The move towards a more comprehensive credit reporting system was finally realised by the commencement of the long-awaited reforms to the Privacy Act on 12 March 2014. As well increasing the amount of information available for use in credit reports, the reforms will have an impact on the way such information is collected, used and disclosed by imposing significant new privacy responsibilities on credit providers and credit reporting agencies.

Property Consent Orders
Date: Aug 06, 2014

There is an obligation on Family Court judges to be satisfied that any property orders they make are just and equitable, notwithstanding they are made by consent.

Stamp Duty Exemption on a Property Transfer
Date: Jan 26, 2012

Parties may also be entitled to a stamp duty exemption if the Court makes Orders requiring a transfer of property.

Inheritances and Gifts in Family Law, how are they treated?
Date: Nov 01, 2011

Consider this example: John and Jill have been married for 10 years and have recently separated. Around 2 years ago Jill’s father died and Jill received an inheritance of $100,000. These monies were deposited into a joint bank account and have been used by the parties to assist in the purchase of a property. Now that the relationship has broken down what becomes of Jill’s inheritance?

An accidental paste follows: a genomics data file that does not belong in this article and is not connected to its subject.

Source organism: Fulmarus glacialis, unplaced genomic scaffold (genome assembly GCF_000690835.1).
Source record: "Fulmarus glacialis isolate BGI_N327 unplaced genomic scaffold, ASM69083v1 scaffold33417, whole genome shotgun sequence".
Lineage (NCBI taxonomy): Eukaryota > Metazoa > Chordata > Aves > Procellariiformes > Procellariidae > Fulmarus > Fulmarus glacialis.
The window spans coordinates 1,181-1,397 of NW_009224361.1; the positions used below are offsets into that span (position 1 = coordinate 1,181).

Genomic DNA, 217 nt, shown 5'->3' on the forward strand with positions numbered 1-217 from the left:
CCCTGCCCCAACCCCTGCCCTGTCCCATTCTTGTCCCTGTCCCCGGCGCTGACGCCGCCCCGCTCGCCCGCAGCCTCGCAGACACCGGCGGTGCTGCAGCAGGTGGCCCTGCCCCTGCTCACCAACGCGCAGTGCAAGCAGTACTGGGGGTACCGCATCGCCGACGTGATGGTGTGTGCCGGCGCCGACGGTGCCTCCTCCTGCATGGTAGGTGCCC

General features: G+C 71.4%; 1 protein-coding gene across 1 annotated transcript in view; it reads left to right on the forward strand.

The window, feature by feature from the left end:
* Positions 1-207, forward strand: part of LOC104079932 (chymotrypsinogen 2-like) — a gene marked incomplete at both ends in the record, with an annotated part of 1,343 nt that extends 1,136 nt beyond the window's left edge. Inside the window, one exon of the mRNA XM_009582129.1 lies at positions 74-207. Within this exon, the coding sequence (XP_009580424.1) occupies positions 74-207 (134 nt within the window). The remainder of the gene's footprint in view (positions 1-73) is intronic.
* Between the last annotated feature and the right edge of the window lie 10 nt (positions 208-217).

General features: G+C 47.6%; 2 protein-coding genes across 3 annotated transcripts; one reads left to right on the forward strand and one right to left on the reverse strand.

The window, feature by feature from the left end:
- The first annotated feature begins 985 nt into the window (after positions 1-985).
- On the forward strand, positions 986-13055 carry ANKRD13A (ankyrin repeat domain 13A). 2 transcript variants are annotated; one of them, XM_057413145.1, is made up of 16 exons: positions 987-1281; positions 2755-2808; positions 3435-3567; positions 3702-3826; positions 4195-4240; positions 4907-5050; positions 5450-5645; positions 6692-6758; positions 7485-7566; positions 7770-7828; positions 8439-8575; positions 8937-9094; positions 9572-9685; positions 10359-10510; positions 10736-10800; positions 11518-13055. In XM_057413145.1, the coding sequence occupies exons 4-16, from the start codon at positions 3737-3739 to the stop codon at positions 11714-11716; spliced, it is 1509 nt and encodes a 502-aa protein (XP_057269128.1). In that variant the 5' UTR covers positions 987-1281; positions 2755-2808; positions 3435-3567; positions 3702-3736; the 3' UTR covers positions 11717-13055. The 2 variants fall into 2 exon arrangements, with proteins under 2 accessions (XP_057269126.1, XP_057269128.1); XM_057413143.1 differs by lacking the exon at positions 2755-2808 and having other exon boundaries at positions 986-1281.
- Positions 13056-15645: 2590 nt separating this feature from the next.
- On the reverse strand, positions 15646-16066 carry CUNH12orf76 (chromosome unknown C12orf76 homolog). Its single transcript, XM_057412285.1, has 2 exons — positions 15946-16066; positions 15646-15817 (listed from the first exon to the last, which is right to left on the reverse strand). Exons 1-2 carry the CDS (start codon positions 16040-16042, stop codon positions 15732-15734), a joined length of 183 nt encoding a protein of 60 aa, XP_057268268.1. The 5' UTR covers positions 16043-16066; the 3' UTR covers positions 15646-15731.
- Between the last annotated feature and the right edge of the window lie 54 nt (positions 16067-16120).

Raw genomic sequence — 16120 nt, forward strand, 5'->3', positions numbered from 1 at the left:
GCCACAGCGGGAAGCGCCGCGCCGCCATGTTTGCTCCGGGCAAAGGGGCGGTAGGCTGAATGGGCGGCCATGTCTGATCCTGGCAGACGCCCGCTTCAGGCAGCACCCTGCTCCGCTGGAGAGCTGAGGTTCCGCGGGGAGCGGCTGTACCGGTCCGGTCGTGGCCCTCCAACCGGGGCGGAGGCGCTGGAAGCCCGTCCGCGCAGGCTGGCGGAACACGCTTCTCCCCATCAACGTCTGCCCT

Family Dispute Resolution
Date: Oct 11, 2011

If you are in dispute with your partner regarding the care arrangements for your child you are required, by law to engage in what is called Alternative Dispute Resolution.

Do I need a pre-nup?
Date: Oct 06, 2011

In Australia couples who are considering living together, as a de facto couple (whether same sex or heterosexual) or are considering marriage have the option of entering into an agreement to protect their assets in the event they separate. This agreement can protect not only assets in existence now, but also assets the parties purchase throughout the relationship.

Financial contributions: My Spouse made more money than me; does that mean I won’t get anything in a property settlement?
Date: Sep 05, 2011

Often, especially in long relationship, one party is the traditional ‘breadwinner’ while the other stays home to care for children, or to maintain the home. The primary homemaker may only work part-time, or may not work at all. So what does this mean if the couple separate? What does each party get?

Financial Settlements – How is the Split Determined
Date: Mar 29, 2011

Financial settlements in both marriage and de facto relationship cases have been dealt with on the same basis since March 2009.